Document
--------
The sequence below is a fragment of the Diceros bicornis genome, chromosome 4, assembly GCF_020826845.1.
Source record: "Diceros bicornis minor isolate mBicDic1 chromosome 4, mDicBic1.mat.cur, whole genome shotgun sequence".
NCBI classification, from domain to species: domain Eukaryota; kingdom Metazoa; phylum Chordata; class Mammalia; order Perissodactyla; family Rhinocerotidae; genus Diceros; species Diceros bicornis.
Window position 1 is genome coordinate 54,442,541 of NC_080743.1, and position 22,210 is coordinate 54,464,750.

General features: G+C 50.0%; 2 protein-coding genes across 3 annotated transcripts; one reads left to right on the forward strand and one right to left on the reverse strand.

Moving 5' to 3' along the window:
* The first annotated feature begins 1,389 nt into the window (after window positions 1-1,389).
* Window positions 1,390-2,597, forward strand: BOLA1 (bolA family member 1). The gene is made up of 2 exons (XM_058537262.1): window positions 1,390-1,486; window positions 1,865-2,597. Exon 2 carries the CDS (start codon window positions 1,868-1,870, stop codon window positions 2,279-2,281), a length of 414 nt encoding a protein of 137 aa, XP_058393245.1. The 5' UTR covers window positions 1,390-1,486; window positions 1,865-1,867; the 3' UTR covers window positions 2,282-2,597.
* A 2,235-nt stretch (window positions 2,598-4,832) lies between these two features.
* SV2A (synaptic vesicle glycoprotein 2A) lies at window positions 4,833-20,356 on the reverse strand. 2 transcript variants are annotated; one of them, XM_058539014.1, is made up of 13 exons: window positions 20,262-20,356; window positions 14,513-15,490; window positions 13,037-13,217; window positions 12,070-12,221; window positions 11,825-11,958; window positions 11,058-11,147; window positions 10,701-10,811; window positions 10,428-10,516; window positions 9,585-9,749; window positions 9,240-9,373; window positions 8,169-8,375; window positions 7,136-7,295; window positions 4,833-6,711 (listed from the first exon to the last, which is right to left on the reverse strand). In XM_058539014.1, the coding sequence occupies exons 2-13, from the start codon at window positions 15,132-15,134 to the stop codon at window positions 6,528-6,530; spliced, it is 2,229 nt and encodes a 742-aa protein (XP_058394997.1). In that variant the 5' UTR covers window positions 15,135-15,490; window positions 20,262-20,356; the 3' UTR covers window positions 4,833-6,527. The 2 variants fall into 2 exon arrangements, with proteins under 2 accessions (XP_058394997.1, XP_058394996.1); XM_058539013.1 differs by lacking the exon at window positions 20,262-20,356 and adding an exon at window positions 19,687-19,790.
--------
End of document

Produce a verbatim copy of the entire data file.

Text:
The sequence below is a fragment of the Diceros bicornis genome, chromosome 4, assembly GCF_020826845.1.
Source record: "Diceros bicornis minor isolate mBicDic1 chromosome 4, mDicBic1.mat.cur, whole genome shotgun sequence".
NCBI classification, from domain to species: domain Eukaryota; kingdom Metazoa; phylum Chordata; class Mammalia; order Perissodactyla; family Rhinocerotidae; genus Diceros; species Diceros bicornis.
Window position 1 is genome coordinate 54,442,541 of NC_080743.1, and position 22,210 is coordinate 54,464,750.

General features: G+C 50.0%; 2 protein-coding genes across 3 annotated transcripts; one reads left to right on the forward strand and one right to left on the reverse strand.

Moving 5' to 3' along the window:
* The first annotated feature begins 1,389 nt into the window (after window positions 1-1,389).
* Window positions 1,390-2,597, forward strand: BOLA1 (bolA family member 1). The gene is made up of 2 exons (XM_058537262.1): window positions 1,390-1,486; window positions 1,865-2,597. Exon 2 carries the CDS (start codon window positions 1,868-1,870, stop codon window positions 2,279-2,281), a length of 414 nt encoding a protein of 137 aa, XP_058393245.1. The 5' UTR covers window positions 1,390-1,486; window positions 1,865-1,867; the 3' UTR covers window positions 2,282-2,597.
* A 2,235-nt stretch (window positions 2,598-4,832) lies between these two features.
* SV2A (synaptic vesicle glycoprotein 2A) lies at window positions 4,833-20,356 on the reverse strand. 2 transcript variants are annotated; one of them, XM_058539014.1, is made up of 13 exons: window positions 20,262-20,356; window positions 14,513-15,490; window positions 13,037-13,217; window positions 12,070-12,221; window positions 11,825-11,958; window positions 11,058-11,147; window positions 10,701-10,811; window positions 10,428-10,516; window positions 9,585-9,749; window positions 9,240-9,373; window positions 8,169-8,375; window positions 7,136-7,295; window positions 4,833-6,711 (listed from the first exon to the last, which is right to left on the reverse strand). In XM_058539014.1, the coding sequence occupies exons 2-13, from the start codon at window positions 15,132-15,134 to the stop codon at window positions 6,528-6,530; spliced, it is 2,229 nt and encodes a 742-aa protein (XP_058394997.1). In that variant the 5' UTR covers window positions 15,135-15,490; window positions 20,262-20,356; the 3' UTR covers window positions 4,833-6,527. The 2 variants fall into 2 exon arrangements, with proteins under 2 accessions (XP_058394997.1, XP_058394996.1); XM_058539013.1 differs by lacking the exon at window positions 20,262-20,356 and adding an exon at window positions 19,687-19,790.